Portfolio planning isn't what it used to be. It’s time to adjust
We live in unprecedented times, and that applies to investors as well. The financial crisis and Covid-19 pandemic have radically transformed many portfolio planning assumptions.
Since 2008, interest rates have hit rock bottom while stock markets have skyrocketed. Cash is no longer king. Bonds trade on negative yields. Gold has shone (until recently). Bitcoin has flown, crashed, flown again.
Wise investors still spread their money across shares, cash, bonds, property, gold and commodities, but the balance has shifted and you might want to reconsider your asset allocation.
Here are five changes to consider.
The death of annuities
Traditionally, investors reduced their exposure to risk as retirement loomed, shifting out of shares and into cash and bonds to protect against a last-minute stock market crash. Then they would buy an annuity, to secure a guaranteed income for life.
With interest rates close to zero, annuities sales have collapsed. Most investors now keep their money invested throughout retirement, to benefit from stock market growth, while drawing income as required.
As life expectancy rises, this makes sense. Nobody wants to lock themselves out of share price growth for a retirement that could last 25 or 30 years.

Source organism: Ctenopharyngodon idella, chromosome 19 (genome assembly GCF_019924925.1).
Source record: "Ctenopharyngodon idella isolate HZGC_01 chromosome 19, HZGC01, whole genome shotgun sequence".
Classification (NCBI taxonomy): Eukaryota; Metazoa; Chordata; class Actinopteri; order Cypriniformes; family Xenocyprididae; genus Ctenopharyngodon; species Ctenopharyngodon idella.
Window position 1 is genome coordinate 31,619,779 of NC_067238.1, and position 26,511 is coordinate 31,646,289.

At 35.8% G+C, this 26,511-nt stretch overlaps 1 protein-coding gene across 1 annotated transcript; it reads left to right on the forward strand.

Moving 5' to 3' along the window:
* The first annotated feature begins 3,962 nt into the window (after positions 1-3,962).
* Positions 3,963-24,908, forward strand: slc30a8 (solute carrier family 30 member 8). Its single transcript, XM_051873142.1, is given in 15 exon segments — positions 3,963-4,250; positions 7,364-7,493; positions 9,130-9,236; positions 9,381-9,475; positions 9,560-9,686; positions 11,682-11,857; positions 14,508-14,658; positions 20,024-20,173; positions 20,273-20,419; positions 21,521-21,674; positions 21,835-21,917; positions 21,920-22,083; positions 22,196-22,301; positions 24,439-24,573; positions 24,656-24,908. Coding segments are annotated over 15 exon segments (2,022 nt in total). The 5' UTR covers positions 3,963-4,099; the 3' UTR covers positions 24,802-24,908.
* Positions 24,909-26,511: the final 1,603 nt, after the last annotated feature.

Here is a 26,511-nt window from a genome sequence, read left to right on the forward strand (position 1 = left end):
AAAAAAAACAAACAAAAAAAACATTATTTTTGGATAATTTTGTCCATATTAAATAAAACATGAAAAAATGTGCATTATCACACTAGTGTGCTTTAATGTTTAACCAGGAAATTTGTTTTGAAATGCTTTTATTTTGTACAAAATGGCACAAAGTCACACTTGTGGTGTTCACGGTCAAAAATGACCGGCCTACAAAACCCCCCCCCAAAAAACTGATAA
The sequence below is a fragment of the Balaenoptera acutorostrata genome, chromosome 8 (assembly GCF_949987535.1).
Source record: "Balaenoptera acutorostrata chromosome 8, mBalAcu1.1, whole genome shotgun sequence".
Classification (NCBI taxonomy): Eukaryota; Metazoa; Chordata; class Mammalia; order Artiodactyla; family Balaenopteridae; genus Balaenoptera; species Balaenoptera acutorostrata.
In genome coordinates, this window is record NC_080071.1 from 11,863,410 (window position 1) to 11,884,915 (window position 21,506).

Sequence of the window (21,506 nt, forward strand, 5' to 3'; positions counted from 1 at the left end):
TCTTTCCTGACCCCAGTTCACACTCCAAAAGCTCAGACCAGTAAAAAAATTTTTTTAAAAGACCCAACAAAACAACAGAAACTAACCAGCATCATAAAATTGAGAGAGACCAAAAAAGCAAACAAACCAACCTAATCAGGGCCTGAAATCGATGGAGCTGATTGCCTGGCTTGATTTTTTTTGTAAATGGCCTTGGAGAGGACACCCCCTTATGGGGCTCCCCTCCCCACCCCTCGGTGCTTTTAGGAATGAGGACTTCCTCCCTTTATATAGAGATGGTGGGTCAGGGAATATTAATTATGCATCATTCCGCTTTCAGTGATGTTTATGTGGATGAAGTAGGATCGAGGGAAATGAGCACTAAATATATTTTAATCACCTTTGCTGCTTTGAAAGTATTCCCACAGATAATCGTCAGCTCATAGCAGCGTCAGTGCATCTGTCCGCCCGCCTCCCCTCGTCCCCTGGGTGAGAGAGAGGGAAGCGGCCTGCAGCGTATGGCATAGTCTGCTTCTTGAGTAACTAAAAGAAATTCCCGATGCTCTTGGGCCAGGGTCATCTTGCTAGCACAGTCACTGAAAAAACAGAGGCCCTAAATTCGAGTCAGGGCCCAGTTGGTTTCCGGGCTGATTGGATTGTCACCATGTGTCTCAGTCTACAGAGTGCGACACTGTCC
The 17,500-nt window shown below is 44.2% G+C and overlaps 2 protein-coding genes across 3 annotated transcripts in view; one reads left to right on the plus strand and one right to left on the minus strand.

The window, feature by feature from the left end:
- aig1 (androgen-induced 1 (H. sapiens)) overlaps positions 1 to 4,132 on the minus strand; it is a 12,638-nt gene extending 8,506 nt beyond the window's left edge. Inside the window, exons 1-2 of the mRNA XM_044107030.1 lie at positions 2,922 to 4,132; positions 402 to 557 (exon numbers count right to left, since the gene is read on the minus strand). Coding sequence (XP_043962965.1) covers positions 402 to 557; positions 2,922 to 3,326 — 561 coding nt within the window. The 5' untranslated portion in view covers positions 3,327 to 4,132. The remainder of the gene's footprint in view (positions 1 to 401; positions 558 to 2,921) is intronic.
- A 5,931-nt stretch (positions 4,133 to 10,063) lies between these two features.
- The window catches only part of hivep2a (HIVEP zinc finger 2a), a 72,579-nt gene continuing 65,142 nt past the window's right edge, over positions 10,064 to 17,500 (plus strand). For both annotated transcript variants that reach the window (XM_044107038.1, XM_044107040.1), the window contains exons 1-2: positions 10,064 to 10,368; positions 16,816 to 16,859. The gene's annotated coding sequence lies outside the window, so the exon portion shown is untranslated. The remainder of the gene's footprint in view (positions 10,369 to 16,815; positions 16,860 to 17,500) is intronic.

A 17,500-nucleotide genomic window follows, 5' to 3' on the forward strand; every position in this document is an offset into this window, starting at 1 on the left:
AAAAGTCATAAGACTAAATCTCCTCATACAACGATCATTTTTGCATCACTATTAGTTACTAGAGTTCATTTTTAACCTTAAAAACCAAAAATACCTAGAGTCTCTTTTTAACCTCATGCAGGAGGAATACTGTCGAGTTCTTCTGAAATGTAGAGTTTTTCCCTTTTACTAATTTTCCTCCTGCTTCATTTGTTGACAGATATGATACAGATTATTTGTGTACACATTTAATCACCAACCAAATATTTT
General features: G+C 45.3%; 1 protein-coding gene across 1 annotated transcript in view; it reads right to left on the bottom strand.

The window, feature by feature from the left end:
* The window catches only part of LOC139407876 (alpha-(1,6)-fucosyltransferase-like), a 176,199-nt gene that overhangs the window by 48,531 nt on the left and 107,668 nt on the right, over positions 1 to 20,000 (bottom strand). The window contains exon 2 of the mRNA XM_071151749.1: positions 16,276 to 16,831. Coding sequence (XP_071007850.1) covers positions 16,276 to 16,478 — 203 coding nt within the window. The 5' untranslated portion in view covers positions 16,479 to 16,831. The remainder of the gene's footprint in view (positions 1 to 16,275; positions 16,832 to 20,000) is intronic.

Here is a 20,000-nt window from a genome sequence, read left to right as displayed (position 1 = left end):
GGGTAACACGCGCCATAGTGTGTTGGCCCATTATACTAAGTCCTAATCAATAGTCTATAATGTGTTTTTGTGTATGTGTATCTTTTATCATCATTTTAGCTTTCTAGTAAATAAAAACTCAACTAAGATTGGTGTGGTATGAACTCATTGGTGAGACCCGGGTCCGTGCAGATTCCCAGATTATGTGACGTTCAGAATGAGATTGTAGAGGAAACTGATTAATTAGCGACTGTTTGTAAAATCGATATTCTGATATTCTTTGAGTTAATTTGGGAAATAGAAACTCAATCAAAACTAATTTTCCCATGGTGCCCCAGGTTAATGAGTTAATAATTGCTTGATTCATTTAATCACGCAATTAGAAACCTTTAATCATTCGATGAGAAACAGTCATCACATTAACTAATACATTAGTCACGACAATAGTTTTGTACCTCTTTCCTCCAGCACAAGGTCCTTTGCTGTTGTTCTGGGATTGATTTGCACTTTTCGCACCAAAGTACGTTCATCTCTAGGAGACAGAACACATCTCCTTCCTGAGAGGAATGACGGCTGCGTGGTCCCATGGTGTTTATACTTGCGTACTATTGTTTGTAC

By staying invested, it is also easier to pass on your wealth to younger family members when you die.
Annuities are dead, long live shares.
The decline of trust
There has been a cultural change, as well. Trust in governments has declined. Investors are sceptical about fiat currencies, as central bankers and politicians pump out trillions of dollars in support to keep the economy afloat.
In the US, Covid stimulus now totals almost 27% of the country’s gross domestic product, an incredible sum. Other countries have gone even further. In Germany, the figure is 36%. In Japan, almost 55%.
This comes on top of all the stimulus pumped out after the financial crisis. Many fear this will unleash inflation, once consumers are liberated from lockdown and can splurge their pent-up savings.